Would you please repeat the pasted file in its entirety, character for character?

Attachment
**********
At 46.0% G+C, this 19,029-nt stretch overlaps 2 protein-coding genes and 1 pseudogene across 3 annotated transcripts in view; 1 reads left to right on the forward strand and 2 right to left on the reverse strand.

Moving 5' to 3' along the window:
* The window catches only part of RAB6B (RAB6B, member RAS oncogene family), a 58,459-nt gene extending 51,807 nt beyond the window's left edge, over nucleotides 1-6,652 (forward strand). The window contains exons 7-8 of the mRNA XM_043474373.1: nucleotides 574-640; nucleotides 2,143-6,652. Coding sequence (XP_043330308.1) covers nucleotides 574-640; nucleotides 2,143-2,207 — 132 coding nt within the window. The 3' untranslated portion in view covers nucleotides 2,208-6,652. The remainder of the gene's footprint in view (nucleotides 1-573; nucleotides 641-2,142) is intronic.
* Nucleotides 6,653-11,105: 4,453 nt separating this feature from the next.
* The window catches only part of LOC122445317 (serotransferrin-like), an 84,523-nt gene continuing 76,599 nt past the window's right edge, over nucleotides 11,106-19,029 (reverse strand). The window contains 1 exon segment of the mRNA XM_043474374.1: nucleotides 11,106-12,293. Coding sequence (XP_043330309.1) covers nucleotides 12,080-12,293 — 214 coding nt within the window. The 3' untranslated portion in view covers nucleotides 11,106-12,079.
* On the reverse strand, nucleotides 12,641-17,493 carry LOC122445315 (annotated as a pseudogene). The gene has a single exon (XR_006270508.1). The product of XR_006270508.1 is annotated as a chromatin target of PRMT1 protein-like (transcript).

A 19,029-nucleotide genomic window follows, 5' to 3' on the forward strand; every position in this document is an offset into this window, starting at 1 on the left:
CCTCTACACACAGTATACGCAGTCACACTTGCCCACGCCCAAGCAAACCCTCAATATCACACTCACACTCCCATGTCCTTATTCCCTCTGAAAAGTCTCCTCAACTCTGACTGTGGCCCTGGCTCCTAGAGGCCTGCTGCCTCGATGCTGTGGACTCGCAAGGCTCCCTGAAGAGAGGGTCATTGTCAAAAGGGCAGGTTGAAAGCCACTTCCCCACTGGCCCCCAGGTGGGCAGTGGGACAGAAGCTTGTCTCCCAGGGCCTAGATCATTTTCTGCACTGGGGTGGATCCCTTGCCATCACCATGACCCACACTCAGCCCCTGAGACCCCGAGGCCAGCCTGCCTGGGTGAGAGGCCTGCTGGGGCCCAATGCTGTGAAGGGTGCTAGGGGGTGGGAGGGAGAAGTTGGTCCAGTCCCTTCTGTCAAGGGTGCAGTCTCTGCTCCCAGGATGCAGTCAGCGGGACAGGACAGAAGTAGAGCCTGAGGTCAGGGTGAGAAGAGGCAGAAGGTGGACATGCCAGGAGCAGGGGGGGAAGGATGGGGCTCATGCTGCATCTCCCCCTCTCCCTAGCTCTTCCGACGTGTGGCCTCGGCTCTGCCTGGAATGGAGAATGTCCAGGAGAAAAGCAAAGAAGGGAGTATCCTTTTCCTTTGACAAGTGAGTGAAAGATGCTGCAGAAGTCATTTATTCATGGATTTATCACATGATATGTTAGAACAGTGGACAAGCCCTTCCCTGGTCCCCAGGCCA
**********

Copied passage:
At 46.0% G+C, this 19,029-nt stretch overlaps 2 protein-coding genes and 1 pseudogene across 3 annotated transcripts in view; 1 reads left to right on the forward strand and 2 right to left on the reverse strand.

Moving 5' to 3' along the window:
* The window catches only part of RAB6B (RAB6B, member RAS oncogene family), a 58,459-nt gene extending 51,807 nt beyond the window's left edge, over nucleotides 1-6,652 (forward strand). The window contains exons 7-8 of the mRNA XM_043474373.1: nucleotides 574-640; nucleotides 2,143-6,652. Coding sequence (XP_043330308.1) covers nucleotides 574-640; nucleotides 2,143-2,207 — 132 coding nt within the window. The 3' untranslated portion in view covers nucleotides 2,208-6,652. The remainder of the gene's footprint in view (nucleotides 1-573; nucleotides 641-2,142) is intronic.
* Nucleotides 6,653-11,105: 4,453 nt separating this feature from the next.
* The window catches only part of LOC122445317 (serotransferrin-like), an 84,523-nt gene continuing 76,599 nt past the window's right edge, over nucleotides 11,106-19,029 (reverse strand). The window contains 1 exon segment of the mRNA XM_043474374.1: nucleotides 11,106-12,293. Coding sequence (XP_043330309.1) covers nucleotides 12,080-12,293 — 214 coding nt within the window. The 3' untranslated portion in view covers nucleotides 11,106-12,079.
* On the reverse strand, nucleotides 12,641-17,493 carry LOC122445315 (annotated as a pseudogene). The gene has a single exon (XR_006270508.1). The product of XR_006270508.1 is annotated as a chromatin target of PRMT1 protein-like (transcript).

A 19,029-nucleotide genomic window follows, 5' to 3' on the forward strand; every position in this document is an offset into this window, starting at 1 on the left:
CCTCTACACACAGTATACGCAGTCACACTTGCCCACGCCCAAGCAAACCCTCAATATCACACTCACACTCCCATGTCCTTATTCCCTCTGAAAAGTCTCCTCAACTCTGACTGTGGCCCTGGCTCCTAGAGGCCTGCTGCCTCGATGCTGTGGACTCGCAAGGCTCCCTGAAGAGAGGGTCATTGTCAAAAGGGCAGGTTGAAAGCCACTTCCCCACTGGCCCCCAGGTGGGCAGTGGGACAGAAGCTTGTCTCCCAGGGCCTAGATCATTTTCTGCACTGGGGTGGATCCCTTGCCATCACCATGACCCACACTCAGCCCCTGAGACCCCGAGGCCAGCCTGCCTGGGTGAGAGGCCTGCTGGGGCCCAATGCTGTGAAGGGTGCTAGGGGGTGGGAGGGAGAAGTTGGTCCAGTCCCTTCTGTCAAGGGTGCAGTCTCTGCTCCCAGGATGCAGTCAGCGGGACAGGACAGAAGTAGAGCCTGAGGTCAGGGTGAGAAGAGGCAGAAGGTGGACATGCCAGGAGCAGGGGGGGAAGGATGGGGCTCATGCTGCATCTCCCCCTCTCCCTAGCTCTTCCGACGTGTGGCCTCGGCTCTGCCTGGAATGGAGAATGTCCAGGAGAAAAGCAAAGAAGGGAGTATCCTTTTCCTTTGACAAGTGAGTGAAAGATGCTGCAGAAGTCATTTATTCATGGATTTATCACATGATATGTTAGAACAGTGGACAAGCCCTTCCCTGGTCCCCAGGCCA